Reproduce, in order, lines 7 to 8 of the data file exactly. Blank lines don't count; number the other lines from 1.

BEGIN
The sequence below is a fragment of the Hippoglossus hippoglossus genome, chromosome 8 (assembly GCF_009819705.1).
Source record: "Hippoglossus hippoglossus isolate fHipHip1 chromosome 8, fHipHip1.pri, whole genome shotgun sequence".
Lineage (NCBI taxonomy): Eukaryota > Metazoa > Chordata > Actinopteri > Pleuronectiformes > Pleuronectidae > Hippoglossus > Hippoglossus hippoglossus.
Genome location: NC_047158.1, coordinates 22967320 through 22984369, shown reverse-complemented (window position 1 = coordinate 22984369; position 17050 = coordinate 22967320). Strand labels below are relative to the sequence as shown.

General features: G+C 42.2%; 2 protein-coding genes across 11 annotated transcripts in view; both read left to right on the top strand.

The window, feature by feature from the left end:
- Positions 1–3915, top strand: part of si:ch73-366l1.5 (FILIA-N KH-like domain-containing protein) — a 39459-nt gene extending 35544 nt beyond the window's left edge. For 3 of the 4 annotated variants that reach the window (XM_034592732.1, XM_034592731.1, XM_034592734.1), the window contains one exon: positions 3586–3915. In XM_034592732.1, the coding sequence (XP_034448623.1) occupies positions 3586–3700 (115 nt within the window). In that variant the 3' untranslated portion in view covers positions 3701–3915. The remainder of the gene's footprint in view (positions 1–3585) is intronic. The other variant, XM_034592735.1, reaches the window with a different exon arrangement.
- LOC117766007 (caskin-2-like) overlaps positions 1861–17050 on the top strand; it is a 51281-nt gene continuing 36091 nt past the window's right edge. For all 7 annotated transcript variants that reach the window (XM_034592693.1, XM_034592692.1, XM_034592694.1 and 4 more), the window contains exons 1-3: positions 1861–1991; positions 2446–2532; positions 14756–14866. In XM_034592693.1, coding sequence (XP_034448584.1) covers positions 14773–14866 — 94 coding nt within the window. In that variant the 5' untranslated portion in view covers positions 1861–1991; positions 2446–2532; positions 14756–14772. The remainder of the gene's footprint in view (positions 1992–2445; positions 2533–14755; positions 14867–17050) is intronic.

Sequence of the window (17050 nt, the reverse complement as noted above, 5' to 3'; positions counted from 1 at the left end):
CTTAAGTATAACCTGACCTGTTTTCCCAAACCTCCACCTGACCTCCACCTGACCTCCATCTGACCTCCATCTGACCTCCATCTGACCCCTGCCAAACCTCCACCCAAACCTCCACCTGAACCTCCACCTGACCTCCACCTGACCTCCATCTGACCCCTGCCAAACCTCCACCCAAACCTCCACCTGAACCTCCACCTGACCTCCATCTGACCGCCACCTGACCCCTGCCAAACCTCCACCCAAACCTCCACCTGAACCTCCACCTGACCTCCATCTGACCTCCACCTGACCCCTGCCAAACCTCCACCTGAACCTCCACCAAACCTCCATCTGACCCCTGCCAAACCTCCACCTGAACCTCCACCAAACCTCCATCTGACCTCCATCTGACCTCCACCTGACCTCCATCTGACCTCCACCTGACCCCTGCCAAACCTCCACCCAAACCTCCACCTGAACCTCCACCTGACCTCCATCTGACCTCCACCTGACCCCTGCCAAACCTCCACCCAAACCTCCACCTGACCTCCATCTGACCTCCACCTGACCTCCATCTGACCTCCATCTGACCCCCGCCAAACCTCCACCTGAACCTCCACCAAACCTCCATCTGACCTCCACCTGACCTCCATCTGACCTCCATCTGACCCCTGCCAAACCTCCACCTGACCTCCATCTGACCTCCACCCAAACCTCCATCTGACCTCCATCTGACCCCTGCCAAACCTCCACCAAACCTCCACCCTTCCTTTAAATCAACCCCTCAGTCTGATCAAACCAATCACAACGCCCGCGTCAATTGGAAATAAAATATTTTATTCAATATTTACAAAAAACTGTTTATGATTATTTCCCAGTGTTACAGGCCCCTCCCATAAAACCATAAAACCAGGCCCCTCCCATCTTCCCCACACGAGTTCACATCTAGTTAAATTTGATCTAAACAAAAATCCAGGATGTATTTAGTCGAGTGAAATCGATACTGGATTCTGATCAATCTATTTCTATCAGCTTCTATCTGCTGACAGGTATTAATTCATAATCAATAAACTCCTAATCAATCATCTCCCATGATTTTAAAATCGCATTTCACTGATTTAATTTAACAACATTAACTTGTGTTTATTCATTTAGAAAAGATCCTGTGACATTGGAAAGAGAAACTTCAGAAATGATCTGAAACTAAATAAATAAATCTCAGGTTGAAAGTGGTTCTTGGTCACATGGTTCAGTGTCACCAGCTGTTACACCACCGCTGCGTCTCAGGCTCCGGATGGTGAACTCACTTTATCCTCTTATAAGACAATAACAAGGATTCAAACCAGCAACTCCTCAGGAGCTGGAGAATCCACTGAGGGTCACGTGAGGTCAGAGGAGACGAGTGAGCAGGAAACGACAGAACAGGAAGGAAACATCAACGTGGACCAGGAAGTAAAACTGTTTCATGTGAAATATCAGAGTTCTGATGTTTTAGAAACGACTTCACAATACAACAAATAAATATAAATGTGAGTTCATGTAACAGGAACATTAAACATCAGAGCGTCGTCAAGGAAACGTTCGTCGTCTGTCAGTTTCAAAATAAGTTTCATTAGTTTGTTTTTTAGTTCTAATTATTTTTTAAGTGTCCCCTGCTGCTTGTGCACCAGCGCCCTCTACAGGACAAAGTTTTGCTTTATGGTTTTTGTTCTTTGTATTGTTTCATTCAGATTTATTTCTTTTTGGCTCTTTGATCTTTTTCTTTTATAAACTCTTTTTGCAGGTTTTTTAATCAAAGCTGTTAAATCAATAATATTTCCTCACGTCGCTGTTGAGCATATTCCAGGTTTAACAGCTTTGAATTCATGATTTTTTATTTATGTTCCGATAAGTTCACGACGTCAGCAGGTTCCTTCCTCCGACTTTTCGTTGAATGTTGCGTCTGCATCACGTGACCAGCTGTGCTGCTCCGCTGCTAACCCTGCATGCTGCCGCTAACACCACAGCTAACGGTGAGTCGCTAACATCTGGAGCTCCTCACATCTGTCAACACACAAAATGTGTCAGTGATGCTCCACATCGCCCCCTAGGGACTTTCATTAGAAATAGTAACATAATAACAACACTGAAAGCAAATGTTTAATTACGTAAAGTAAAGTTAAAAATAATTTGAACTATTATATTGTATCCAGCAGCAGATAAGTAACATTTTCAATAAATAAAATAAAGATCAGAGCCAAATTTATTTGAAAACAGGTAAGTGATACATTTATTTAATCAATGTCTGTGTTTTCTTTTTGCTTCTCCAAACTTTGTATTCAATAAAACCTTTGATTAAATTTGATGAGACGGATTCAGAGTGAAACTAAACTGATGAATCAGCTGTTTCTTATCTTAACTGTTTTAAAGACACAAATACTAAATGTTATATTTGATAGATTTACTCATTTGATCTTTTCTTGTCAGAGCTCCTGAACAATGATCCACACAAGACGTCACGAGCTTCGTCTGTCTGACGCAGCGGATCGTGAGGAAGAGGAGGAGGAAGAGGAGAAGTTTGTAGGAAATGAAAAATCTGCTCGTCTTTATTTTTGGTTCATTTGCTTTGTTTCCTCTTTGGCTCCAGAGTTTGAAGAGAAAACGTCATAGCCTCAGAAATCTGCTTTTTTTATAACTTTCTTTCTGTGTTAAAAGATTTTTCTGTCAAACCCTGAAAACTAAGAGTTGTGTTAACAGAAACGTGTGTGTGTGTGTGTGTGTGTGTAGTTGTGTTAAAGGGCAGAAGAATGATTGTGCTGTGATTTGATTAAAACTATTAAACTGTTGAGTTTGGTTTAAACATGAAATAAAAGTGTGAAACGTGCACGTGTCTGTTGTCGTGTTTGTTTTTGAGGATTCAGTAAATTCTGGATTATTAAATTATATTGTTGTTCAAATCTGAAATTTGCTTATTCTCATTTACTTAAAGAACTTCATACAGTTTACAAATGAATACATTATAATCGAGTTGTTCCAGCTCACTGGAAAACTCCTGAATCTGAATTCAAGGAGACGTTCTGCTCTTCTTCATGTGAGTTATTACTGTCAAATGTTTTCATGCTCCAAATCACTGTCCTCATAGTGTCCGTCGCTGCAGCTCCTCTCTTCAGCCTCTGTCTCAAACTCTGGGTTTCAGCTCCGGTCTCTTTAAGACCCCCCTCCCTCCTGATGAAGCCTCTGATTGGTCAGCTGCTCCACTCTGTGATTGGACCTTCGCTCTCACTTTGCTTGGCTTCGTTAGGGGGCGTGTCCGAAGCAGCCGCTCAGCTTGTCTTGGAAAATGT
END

- Positions 1–3915, top strand: part of si:ch73-366l1.5 (FILIA-N KH-like domain-containing protein) — a 39459-nt gene extending 35544 nt beyond the window's left edge. For 3 of the 4 annotated variants that reach the window (XM_034592732.1, XM_034592731.1, XM_034592734.1), the window contains one exon: positions 3586–3915. In XM_034592732.1, the coding sequence (XP_034448623.1) occupies positions 3586–3700 (115 nt within the window). In that variant the 3' untranslated portion in view covers positions 3701–3915. The remainder of the gene's footprint in view (positions 1–3585) is intronic. The other variant, XM_034592735.1, reaches the window with a different exon arrangement.
- LOC117766007 (caskin-2-like) overlaps positions 1861–17050 on the top strand; it is a 51281-nt gene continuing 36091 nt past the window's right edge. For all 7 annotated transcript variants that reach the window (XM_034592693.1, XM_034592692.1, XM_034592694.1 and 4 more), the window contains exons 1-3: positions 1861–1991; positions 2446–2532; positions 14756–14866. In XM_034592693.1, coding sequence (XP_034448584.1) covers positions 14773–14866 — 94 coding nt within the window. In that variant the 5' untranslated portion in view covers positions 1861–1991; positions 2446–2532; positions 14756–14772. The remainder of the gene's footprint in view (positions 1992–2445; positions 2533–14755; positions 14867–17050) is intronic.